“Beauty does not bring back the dead, nor does it heal a broken heart.”
-The Serpent’s Tale

I would also find it very difficult not to write about characters with emotional/mental/psychological damage and/or PTSD.  Since I’m learning more about the latter, it’s becoming clearer to me that everyone I write about has it, and I exhibit many of the symptoms of it as well.  While I don’t have a specific event, the descriptions of the condition hit me very hard.  It would be extremely challenging for me to craft a character who was not damaged in some way.  I really do love the sorrowful incongruence of a lovely face paired with a grieving heart.  Making beautiful characters broken and flawed may be cliched, but it helps ground the otherworldly loveliness into something most of us can understand.  It makes characters who are more than human into people, because pain makes us all kin.

Writing a main character I didn’t personally like would also be difficult.  While I wasn’t overly fond of Maya, my main female character in Serpent at the beginning, I understood why she was acting the way she was, and she eventually grew into a person I absolutely adore.  It would incredibly difficult for me to write a character I couldn’t stand and/or who was universally detestable.  I have to give GRRM enormous credit for doing so in quite a few of his stories such as Portraits of His Children, and several POVs in Song..  I have written chapters from the viewpoint of the deplorable, and I absolutely hate it.

What kind of characters/stories would you find it a challenge to write?  Have you written such anyway?  If so how did you overcome the difficulty?  Have you ever written an MC that you personally hate?

I look forward to your answers in the comments!

<–Question of the Week: 7/24/16          Question of the Week: 8/7/16–>

Question of the Week: 7/3/16

<–Question of the Week: 6/26/16          Question of the Week: 7/10/16–>

The Question of the Week is posted every Sunday and will consist of a question followed by my answer and explanation to the same.  Some questions will only require a simple answer that could potentially be followed by an explanation.  Many questions will be writer oriented, but not all.  Everyone is encouraged to answer in the comments and discussions/follow up questions are more than welcome!

What’s your favorite book genre?

I am a fantasy girl through and through as can easily be evidenced by what’s on all of my Goodreads’ lists.  Within the fantasy genre, I would have to say I lean more toward the dark side (they have cookies I hear)…

…but I’ve always preferred the lush and Gothic so this is no surprise.

Pictured here lush and gothic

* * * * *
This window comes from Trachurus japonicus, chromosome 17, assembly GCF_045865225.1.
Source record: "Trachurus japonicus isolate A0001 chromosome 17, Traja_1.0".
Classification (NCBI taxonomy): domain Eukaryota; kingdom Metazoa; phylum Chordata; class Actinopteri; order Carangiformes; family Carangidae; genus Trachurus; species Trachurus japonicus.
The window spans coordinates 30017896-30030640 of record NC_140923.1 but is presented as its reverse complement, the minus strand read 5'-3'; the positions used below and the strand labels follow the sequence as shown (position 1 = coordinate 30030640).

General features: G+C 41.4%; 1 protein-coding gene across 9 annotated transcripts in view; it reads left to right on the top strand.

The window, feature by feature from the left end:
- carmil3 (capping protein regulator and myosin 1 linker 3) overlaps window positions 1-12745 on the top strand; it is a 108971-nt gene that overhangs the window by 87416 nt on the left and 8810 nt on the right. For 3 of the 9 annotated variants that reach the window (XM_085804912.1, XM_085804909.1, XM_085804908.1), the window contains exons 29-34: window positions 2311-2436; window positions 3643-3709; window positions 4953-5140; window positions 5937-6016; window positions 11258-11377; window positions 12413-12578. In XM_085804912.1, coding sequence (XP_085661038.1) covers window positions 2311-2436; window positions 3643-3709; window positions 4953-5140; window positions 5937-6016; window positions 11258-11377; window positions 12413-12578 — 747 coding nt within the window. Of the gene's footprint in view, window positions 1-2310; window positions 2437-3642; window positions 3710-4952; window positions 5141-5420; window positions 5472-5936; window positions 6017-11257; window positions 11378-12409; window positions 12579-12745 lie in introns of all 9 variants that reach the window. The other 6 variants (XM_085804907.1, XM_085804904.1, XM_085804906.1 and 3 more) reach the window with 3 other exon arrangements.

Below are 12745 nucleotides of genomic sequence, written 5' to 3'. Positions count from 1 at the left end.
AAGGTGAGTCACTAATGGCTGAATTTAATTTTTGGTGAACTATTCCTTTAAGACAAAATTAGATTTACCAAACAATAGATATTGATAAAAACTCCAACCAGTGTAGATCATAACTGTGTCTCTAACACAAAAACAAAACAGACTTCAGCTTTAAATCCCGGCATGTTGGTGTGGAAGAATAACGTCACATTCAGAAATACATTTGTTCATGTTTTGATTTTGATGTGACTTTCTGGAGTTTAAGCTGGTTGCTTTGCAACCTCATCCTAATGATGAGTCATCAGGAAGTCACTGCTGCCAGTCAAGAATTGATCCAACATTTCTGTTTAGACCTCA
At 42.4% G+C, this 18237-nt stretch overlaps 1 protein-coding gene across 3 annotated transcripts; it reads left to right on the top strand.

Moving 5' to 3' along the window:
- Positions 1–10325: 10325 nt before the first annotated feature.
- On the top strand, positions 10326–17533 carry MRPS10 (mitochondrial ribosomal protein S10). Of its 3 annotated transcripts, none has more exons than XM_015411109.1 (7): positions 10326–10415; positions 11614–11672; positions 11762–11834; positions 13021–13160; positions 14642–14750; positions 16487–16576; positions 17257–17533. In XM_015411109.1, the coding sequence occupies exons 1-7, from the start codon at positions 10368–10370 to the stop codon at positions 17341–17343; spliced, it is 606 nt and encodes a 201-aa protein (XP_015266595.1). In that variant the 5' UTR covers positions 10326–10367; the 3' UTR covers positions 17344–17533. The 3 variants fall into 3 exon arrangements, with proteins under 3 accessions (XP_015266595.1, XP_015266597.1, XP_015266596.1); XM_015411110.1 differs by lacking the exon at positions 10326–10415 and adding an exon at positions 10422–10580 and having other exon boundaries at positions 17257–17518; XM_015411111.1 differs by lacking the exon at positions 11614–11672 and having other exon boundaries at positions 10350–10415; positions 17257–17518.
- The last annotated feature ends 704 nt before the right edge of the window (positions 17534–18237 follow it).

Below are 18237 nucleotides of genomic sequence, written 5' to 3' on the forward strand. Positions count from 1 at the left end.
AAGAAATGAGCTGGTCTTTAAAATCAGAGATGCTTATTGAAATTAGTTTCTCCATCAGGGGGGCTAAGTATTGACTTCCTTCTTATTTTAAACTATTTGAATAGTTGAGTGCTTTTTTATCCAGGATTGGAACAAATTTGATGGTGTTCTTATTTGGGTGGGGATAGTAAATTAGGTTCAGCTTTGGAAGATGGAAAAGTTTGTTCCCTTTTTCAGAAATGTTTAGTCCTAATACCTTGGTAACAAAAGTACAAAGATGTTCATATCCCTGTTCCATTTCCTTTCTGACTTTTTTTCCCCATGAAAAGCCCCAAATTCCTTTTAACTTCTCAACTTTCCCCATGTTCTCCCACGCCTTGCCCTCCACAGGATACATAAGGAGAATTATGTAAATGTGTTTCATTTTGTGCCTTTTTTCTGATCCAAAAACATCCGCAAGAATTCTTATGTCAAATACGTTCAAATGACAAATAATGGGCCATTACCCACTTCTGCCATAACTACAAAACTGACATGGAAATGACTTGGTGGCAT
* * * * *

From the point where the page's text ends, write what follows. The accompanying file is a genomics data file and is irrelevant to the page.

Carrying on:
Pictured here lush and gothic

Note: The source for this picture appears to be based off of the photograph found here entitled “Wolves for Breakfast” by Deviant Artist KassandraLeigh.  The original has some nudity so don’t click the link if you don’t want to see mature content.

I also never realized I like paranormal romance until someone pointed out that I wrote one with The Serpent’s Tale and also all of my fanfictions.  I considered TST to be dark fantasy with a heavy romantic element when I wrote it, but upon reflection and conversation with other writer friends, I concluded that one, I should attempt to market it as a PR (when I eventually get back to that state), and two, it just makes much more sense to think of it as a paranormal romance set in a dark fantasy background (a love in a time of hardship motif I suppose).  I always equated paranormal romance to Twilight, and I’m pretty sure my feelings on that are pretty clear by now.  However, many books are considered paranormal romance, because that’s often a way to break into writing since that genre tends to be high in demand, and if the story has other, deeper elements, well you’ve introduced more to the zeitgeist.

I am starting to get more into sci-fi and have added some of the greats like Bradbury and Asimov to my to-read list.  I believe this shift was precipitated by my love of George R R Martin who, while writing the greatest fantasy epic of our era, actually started out in science fiction..

For non-fiction I love anything to do with mythology and religious symbolism.  I suppose I’m a closet theologian or rather a student of theology.  Though many could argue that this is still fiction, the study of it is not.  While the beliefs may not be true in the scientific sense, the people who believed them and the metaphors they represent most assuredly are.

What is your favorite book genre?  Do you differentiate by fiction and non-fiction?  Has it changed over the years?

I look forward to your answers in the comments!

<–Question of the Week: 6/26/16          Question of the Week: 7/10/16–>


Question of the Week: 1/3/16

Question of the Week: 1/10/16–>

The Question of the Week is posted every Sunday and will consist of a question followed by my answer and explanation to the same.  Some questions will only require a simple answer that could potentially be followed by an explanation.  Many questions will be writer oriented, but not all.  Everyone is encouraged to answer in the comments and discussions/follow up questions are more than welcome!